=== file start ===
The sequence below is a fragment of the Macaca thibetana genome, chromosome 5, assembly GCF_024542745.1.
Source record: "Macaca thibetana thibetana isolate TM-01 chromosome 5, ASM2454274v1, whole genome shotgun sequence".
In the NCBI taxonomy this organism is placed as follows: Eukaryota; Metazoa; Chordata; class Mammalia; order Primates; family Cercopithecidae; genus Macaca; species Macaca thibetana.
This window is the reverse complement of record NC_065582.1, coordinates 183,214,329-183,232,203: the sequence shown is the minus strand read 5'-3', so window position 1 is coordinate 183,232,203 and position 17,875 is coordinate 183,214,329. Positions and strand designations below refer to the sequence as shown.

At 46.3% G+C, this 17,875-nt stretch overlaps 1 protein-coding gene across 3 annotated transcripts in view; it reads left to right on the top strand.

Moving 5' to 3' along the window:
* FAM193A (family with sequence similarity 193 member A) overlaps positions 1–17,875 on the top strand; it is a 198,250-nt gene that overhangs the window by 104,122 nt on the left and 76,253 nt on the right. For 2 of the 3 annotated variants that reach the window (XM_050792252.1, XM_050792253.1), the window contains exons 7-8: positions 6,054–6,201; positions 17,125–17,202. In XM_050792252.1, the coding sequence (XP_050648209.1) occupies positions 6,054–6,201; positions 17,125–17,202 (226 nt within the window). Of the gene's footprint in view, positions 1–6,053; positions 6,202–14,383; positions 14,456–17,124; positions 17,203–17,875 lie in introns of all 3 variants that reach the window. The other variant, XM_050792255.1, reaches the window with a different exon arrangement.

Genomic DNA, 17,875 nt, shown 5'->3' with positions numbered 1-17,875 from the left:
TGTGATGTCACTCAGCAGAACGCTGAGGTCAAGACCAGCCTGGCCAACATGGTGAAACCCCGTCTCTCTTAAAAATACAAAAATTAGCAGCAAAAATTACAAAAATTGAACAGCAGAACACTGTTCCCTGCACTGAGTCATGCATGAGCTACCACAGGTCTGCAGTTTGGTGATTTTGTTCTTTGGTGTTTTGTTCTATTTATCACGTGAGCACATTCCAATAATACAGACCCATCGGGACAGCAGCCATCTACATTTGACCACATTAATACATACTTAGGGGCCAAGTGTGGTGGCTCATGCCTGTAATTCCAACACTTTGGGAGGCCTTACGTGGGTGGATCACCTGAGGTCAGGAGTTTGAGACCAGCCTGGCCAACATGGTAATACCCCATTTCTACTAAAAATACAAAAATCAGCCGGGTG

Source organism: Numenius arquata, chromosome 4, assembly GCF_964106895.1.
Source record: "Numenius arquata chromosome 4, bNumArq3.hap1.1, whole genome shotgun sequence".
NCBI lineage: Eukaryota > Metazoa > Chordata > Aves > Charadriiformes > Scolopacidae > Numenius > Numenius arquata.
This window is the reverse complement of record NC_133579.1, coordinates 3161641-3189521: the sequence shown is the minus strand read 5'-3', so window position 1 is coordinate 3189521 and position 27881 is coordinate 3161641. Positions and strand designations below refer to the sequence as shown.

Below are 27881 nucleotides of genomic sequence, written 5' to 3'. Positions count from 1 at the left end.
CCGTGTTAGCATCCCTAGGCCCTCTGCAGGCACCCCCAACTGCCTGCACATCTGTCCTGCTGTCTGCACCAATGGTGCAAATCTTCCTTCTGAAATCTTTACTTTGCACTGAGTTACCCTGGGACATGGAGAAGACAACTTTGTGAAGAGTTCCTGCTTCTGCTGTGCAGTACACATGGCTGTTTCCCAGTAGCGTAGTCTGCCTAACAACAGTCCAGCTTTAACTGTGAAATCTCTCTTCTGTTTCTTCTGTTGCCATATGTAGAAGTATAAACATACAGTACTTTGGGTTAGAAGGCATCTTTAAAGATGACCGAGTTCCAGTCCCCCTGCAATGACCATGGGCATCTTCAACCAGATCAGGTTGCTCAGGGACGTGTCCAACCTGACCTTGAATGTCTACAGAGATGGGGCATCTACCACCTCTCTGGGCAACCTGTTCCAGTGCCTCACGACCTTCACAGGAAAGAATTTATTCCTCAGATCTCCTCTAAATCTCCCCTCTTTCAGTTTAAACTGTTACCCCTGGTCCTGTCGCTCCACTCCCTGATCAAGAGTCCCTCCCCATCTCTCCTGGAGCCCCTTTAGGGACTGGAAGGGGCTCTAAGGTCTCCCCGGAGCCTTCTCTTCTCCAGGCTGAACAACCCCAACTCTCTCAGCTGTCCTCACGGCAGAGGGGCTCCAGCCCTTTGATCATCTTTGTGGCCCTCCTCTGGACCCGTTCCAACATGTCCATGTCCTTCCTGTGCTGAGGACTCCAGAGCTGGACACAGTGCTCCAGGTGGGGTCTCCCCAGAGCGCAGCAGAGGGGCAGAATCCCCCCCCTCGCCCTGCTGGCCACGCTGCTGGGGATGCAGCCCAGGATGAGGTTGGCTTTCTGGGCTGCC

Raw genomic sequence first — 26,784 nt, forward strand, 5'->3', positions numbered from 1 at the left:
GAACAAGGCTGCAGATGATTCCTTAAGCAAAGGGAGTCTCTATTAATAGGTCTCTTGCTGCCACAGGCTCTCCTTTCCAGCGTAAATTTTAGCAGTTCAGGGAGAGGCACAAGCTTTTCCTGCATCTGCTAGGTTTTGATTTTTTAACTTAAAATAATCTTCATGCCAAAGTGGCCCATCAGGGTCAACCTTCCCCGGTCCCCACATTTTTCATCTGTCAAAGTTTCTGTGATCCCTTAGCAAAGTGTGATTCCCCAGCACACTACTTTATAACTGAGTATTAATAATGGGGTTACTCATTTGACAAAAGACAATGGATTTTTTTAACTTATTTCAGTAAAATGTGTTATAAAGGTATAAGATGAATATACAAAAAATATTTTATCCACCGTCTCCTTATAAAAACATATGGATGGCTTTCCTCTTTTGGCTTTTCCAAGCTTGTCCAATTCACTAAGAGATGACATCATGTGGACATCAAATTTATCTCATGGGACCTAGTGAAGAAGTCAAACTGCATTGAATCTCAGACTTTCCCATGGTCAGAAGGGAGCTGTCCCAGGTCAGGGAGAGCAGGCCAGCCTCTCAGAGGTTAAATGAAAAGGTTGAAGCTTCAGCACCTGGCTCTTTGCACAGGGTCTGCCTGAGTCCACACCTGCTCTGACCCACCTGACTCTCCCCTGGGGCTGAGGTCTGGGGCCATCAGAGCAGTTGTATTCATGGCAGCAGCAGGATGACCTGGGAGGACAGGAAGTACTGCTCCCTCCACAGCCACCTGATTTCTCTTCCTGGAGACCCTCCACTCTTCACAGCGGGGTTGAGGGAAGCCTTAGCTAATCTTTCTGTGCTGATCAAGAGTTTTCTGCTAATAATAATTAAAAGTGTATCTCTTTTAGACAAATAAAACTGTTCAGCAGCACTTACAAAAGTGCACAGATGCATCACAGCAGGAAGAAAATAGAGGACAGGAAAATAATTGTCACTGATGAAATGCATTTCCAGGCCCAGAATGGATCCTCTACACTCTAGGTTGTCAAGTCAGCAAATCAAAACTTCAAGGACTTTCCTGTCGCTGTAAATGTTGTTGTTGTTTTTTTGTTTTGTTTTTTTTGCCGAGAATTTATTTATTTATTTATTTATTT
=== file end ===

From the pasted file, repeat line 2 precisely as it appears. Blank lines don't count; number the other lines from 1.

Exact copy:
Source record: "Macaca thibetana thibetana isolate TM-01 chromosome 5, ASM2454274v1, whole genome shotgun sequence".